Never judge the senior. Although it may be difficult, if the senior does not feel judged, she or he may be more inclined to work with you on the hoarding issue. Avoid statements such as “What a mess!” or “How can you possibly live like this?”

Use only encouraging language. If you see progress of any kind, no matter how small, such as a pathway from one room to the next that is wider than it was before, point out to the senior how proud you are that the area is less dangerous now. If you notice a trash bag ready to be taken out, tell the senior that this is excellent progress. Whenever there is an opportunity to offer a compliment, do so: “I can’t imagine how hard it was to fill that trash bag. I’m so pleased that you were able to do that.” You can even point out the nice things in the home, such as a pretty painting, or a unique knick-knack.

Never argue. Those who hoard have their reasoning, and arguing will often lead to them ending the discussion. You do not have to agree with what the senior says, but by arguing, the person may become defensive, moving further away from a solution. If an argument is imminent, it may be time to take a walk around the block or call it a day.

Realize that some things are just too important for the senior to part with. When cleaning up a home, it is essential to bear in mind that not every single item has to go. Most of us have certain possessions that are especially meaningful to us. Acknowledge and accept this.

New Horizons In-Home Care, the Oregon home care professionals, understand firsthand what hoarding can do, and our knowledgeable care staff know how to help. We offer a full range of in-home services that include friendly companionship to help older adults feel accepted and socially involved. Contact us  for a professional in-home consultation and to learn more about how we can help a senior you love.

Warning Signs that May Point to the Need for Help at Home

young woman and grandmother

Help a senior discover a higher quality of life with professional help at home.

“I definitely do NOT need to move to an assisted living facility!” This is a common sentiment proclaimed by many older adults, even when they begin to struggle with managing tasks at home independently. And who can blame them? Home is where we all feel safe and secure, and older adults are no exception. They’re familiar with where everything is located and they enjoy following their own particular routines. They may have friends and family living nearby, who add to their quality of life. Nonetheless, if you are beginning to feel concerned that a senior loved one’s safety at home may be compromised, it may be time to look into help at home.

The questions listed below, courtesy of New Horizons In-Home Care, expert in home care Florence families trust, will help you determine whether your loved one is as safe as possible, or if the senior might benefit from some additional assistance at home:

Weight Loss

  • Has the older person lost weight unintentionally within the past few months?
  • Can she manage grocery shopping and planning and preparing healthy meals?
  • Does she practice safety in the kitchen, such as remembering to turn off the stove?
  • Has she been complaining about the way food tastes?
  • Is she drinking sufficient amounts of water along with other fluids throughout each day to prevent dehydration, particularly during the warmer summer months?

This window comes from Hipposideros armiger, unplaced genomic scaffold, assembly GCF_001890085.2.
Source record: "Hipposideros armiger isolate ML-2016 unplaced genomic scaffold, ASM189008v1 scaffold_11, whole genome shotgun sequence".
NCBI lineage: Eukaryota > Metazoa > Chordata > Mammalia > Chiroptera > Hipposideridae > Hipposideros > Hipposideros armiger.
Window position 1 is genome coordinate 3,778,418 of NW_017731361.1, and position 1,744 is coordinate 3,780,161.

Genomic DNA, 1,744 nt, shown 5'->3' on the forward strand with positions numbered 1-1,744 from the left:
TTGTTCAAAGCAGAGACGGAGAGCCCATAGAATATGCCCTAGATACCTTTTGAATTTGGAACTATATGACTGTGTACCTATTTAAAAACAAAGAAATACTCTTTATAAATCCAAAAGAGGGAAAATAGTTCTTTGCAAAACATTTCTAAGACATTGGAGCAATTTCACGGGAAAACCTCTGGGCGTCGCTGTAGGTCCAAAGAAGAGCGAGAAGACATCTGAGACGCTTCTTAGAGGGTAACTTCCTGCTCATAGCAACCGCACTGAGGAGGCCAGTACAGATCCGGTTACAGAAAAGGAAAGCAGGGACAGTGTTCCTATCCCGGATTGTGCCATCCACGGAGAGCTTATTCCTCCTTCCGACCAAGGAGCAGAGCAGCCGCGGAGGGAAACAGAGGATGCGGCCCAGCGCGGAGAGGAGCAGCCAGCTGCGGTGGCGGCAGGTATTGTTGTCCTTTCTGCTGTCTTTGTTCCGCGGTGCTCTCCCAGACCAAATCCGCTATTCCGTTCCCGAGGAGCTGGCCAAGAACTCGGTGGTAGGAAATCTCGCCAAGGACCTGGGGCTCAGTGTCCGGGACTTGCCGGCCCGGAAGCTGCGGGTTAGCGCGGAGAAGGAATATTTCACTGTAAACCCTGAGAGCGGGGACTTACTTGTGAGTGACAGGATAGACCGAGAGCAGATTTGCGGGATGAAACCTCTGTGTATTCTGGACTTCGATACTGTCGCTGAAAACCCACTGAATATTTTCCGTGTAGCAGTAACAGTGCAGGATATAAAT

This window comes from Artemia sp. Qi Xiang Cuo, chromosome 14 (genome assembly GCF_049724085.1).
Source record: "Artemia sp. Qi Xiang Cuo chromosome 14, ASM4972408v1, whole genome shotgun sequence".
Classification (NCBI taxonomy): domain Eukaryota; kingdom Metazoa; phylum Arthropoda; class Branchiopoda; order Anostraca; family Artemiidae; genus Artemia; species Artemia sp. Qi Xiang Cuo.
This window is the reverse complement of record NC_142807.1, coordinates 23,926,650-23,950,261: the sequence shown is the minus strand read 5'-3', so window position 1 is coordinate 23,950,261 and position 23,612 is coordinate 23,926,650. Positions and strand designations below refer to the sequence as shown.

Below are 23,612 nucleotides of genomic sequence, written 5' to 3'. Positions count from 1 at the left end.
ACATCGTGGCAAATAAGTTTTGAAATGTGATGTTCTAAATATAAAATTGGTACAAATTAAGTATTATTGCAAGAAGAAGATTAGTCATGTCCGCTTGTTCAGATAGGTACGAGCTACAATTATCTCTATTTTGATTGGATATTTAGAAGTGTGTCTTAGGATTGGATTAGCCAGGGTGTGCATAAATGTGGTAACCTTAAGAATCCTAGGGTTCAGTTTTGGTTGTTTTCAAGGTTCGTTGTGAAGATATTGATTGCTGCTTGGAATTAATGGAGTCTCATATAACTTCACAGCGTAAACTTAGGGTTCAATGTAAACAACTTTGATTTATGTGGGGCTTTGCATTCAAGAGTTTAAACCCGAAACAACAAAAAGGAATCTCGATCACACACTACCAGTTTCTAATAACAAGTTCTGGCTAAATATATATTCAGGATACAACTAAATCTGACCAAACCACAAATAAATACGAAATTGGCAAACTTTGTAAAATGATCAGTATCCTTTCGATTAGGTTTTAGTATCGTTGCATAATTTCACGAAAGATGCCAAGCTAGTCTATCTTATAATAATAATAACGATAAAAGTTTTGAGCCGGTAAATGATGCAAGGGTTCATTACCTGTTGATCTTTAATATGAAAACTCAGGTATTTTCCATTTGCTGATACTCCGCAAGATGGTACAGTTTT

Personal Hygiene

  • Is the senior properly keeping up her personal hygiene?
  • Can she manage the tasks of laundry, bathing, grooming, and using the toilet appropriately?

Medications

  • Does the senior take medications?
  • Is she remembering to take them exactly when and how they are prescribed?
  • Can she read and understand medication labels, and does she know what each medicine is for?
  • Is she physically able to swallow pills, or otherwise take them as recommended (for instance, creams, liquids, crushed or broken pills, etc.)?

Home Safety

  • Is the home free of clutter, which can present a tripping and falling hazard?
  • Could the older person call for help if she were to fall?
  • Are there grab bars in the bathroom, and are handrails on stairways attached securely?
  • Is there adequate lighting to allow her to safely get up during the night to go to the bathroom or kitchen?
  • Have you seen any cuts, bruises, scrapes, or burns that could have been caused by a fall or another unexplained accident?
  • Is the kitchen clean and safe for preparing food?

Emotional, Cognitive, and Psychological Issues

  • Does the older adult appear to be depressed or anxious?
  • Is she remaining socially active as often as possible?
  • If she is religious, is she attending services or programs that are of interest to her?
  • Is she enjoying hobbies that have interested her in the past?
  • Is she having memory problems? Unusually loud or distressed?
  • Are her financial matters in order?

Discovering the answers to questions like these might seem daunting, but New Horizons In-Home Care is here to help. Our knowledgeable care team provides expert home care Florence families trust to assess loved one’s situation and recommend solutions, offering you and your loved one peace of mind. Our expertly trained and experienced home care staff can provide a wide range of home care services, including companionship, light housekeeping tasks, preparing healthy meals, and so much more.

Contact us at 541-687-8851 in Eugene, 541-752-9059 in Corvallis, 503-400-3000 in Salem, or 541-997-8115 in Florence to request an in-home assessment, and find out how our expert care staff can provide the help at home needed to keep seniors safe and thriving.